Tip Sheet

Emergency Preparedness Checklist for Caregivers

Floods, earthquakes, tornados, snowstorms . . . wherever you live, there likely exists the potential for a variety of natural disasters that can create an emergency situation. When you're caring for a loved one, it's times like these that you'll be thankful for having prepared for such a situation.

Please use this checklist to organize your emergency preparations. It should be used in conjunction with the Where to Find My Important Papers checklist.


Making Decisions: What Are Your Important Papers?


As you face aging and the need to make plans for your future, you face having to make decisions about many aspects of your lives.  These legal and health care decisions not only protect you from others making decisions for your care that you do not want, they also protect family and loved ones by giving them guidance in the care that you would like to receive.  After completing all the legal paperwork, the next step is to sit down and talk to family about the decisions you have made and why.

Transferring a Person

Tips to help caregivers move or transfer a loved one with mobility limitations

  • Learn proper body mechanics. Ask for a Physical Therapy referral from your physician to teach you how to use your body so you don’t get hurt.
  • Save your back. If you feel a strain, get help; don’t do it alone. This is for your safety and the safety of the person you are trying to move. If you hurt your back, you aren’t going to be able to care for someone else.

Caregiver Self Care: Caring for You

The care you give to yourself is the care you give to your loved one.

  • Learn about the disease your loved on has.  Find out about what is happening now and what will happen in the future with this disease.  The more you know, the more you will be able to plan.
  • Use community resources.  The more you let these services help you, the less you have to do.  There are places to get help:
    • Your local Area Agency on Aging
    • Paratransit
    • Meals on Wheels
    • Day Care Programs

Feeding and Nutrition (for dementia)

  • Avoid food fights. Make mealtime as pleasant as possible. Encourage someone to eat but don’t demand, cajole or threaten.
  • Someone with dementia may not know what he/she wants to eat. If giving choices, give only two things to choose between. Even if a choice is made, the person may not want it when it is presented. Don’t take it personally. If you know his/her favorite foods, have them available for back up. Favorite foods might change.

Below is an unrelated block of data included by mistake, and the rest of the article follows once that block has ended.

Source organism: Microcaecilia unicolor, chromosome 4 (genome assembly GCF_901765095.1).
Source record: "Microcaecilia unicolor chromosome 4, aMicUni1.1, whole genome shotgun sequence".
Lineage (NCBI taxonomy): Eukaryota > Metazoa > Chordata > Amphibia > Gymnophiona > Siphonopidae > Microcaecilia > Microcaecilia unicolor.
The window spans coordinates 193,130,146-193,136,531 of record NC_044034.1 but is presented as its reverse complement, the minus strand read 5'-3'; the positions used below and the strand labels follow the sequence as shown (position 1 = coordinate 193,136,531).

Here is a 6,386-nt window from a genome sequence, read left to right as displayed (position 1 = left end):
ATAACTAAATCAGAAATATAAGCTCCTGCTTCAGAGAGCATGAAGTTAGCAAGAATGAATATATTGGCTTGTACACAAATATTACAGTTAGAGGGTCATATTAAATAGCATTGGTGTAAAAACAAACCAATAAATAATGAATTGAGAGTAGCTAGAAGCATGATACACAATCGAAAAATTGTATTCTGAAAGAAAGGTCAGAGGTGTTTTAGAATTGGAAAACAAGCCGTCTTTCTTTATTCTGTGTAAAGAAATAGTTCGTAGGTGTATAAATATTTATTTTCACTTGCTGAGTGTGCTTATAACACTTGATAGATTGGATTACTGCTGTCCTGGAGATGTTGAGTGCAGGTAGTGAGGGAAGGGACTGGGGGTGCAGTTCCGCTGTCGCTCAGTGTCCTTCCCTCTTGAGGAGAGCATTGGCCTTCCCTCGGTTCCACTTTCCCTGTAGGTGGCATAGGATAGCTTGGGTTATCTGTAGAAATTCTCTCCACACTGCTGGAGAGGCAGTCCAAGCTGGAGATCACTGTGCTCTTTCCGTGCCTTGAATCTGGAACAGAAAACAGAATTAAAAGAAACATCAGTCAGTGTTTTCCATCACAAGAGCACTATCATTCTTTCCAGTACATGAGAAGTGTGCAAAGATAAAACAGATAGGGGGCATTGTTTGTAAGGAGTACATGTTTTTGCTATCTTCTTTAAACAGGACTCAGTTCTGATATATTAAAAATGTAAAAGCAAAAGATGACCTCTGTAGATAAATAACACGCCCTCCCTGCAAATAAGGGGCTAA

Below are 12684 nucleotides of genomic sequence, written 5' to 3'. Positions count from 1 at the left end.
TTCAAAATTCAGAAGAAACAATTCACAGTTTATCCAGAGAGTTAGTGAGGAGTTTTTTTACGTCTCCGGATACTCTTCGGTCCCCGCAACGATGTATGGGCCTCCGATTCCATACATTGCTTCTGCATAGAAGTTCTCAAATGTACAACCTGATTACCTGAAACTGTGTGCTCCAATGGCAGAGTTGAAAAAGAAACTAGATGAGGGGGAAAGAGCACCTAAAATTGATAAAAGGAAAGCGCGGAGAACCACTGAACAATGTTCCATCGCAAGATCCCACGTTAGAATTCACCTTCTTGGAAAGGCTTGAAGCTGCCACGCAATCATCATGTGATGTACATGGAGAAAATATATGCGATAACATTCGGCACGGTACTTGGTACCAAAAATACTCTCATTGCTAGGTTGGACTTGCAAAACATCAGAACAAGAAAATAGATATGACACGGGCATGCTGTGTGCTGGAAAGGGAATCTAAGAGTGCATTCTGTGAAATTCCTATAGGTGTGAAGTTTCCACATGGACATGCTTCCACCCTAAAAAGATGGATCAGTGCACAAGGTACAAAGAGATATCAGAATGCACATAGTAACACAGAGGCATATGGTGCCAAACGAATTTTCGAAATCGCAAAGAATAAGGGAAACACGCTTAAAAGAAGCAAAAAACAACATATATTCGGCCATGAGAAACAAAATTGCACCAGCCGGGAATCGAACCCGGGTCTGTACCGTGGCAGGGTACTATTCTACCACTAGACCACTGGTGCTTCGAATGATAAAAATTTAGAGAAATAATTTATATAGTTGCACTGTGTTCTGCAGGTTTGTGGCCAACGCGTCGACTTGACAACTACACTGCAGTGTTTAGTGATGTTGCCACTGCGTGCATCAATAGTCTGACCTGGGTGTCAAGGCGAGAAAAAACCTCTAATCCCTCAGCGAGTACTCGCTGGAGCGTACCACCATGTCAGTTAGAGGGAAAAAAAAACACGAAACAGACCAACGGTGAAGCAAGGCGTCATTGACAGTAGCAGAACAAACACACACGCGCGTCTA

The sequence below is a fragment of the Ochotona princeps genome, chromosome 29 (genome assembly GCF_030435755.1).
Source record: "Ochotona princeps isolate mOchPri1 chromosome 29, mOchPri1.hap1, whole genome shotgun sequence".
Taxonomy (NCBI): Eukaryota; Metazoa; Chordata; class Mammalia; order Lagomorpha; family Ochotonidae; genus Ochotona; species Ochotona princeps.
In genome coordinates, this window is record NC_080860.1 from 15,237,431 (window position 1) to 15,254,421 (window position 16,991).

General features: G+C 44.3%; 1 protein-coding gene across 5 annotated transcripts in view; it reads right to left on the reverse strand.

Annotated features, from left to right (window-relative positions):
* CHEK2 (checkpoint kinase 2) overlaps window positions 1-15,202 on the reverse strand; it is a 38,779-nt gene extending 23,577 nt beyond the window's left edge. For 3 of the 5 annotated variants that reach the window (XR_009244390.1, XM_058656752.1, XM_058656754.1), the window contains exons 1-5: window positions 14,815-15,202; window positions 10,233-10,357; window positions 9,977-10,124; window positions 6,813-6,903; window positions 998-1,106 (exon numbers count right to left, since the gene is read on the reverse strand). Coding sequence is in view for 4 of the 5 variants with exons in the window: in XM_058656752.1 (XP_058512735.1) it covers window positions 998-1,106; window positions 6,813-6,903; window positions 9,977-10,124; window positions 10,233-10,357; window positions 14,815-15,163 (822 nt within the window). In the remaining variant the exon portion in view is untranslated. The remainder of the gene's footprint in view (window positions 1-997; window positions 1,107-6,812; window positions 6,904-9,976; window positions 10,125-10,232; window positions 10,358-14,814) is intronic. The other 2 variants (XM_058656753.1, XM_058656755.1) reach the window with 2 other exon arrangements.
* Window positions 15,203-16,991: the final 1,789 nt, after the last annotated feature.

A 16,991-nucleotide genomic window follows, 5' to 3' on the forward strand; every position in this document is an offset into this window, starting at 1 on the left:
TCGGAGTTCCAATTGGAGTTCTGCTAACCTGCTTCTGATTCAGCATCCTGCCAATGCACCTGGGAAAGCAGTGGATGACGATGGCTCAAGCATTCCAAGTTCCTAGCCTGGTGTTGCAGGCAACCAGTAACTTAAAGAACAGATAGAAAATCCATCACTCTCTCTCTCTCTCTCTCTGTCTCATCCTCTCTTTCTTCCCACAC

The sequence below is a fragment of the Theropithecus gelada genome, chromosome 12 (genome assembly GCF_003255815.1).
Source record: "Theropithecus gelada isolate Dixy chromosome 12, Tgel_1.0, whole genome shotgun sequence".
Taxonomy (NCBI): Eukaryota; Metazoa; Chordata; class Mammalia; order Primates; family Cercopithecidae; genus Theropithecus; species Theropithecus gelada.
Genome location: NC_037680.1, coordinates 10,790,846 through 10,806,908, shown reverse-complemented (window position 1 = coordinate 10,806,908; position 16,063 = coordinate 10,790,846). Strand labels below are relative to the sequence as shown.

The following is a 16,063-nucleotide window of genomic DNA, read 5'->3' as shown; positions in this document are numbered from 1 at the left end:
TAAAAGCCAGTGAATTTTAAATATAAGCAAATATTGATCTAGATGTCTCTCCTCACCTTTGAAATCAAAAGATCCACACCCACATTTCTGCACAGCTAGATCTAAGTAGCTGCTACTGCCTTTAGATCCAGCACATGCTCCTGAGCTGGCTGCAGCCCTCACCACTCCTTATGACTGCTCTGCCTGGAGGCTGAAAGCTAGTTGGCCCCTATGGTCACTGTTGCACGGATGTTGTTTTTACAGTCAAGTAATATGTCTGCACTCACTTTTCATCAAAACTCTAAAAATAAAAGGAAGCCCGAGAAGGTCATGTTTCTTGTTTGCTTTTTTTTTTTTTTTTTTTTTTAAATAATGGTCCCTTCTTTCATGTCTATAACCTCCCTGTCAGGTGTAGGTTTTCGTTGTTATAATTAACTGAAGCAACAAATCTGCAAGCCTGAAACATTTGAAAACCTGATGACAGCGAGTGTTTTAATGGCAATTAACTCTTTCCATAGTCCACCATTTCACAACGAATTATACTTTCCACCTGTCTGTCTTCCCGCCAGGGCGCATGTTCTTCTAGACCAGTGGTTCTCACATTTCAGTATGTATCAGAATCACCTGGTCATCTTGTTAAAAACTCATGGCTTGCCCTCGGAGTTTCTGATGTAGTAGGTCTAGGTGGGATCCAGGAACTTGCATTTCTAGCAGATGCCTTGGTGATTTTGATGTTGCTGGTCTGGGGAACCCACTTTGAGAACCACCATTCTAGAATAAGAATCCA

Could it Be Their Brain? A Frontotemporal Dementia Checklist

A Frontotemporal Dementia Checklist for Family and Friends

Downsizing a Home: A Checklist for Caregivers


Moving is a high-stress life event, the experts tell us, and they're right. Whether it's cross-town or cross-country, whether to a small apartment or a large suburban home, tackling the organizing, packing, discarding, cleaning, paperwork and the myriad other tasks is a major challenge.

When you're older and moving from the family home to a new smaller residence, possibly in a new community or your adult child's home, sorting through decades of family history and possessions can feel overwhelming—even paralyzing.

Dressing and Grooming (for dementia)

  • Simplify clothing choices by putting out an outfit for the care receiver to wear, or give an option of two outfits. Do not ask open-ended questions like, "What do you want to wear?"—this kind of question can overwhelm someone with dementia.

Dental Care (for dementia)

  • Dental hygiene is important for overall health. Poor dental hygiene may lead to heart disease, gingivitis, stroke, osteoporosis and respiratory disease. In addition to causing bad breath, it can also affect one's ability to eat, chew and talk. Certain medications can cause "dry mouth." Dry mouth makes it more difficult to eat and swallow, produce saliva, and causes tongue irritation.

Communication (for dementia)

  • People respond to our body posture, facial expression and tone of voice more than our actual words. Your upbeat mood can help keep the person you are dealing with remain calmer.
  • You need to pay attention to the non verbal clues the person you are caring for is giving you. Understanding his/her feelings may be more important than the content of the conversation. Acknowledge feelings whenever possible.


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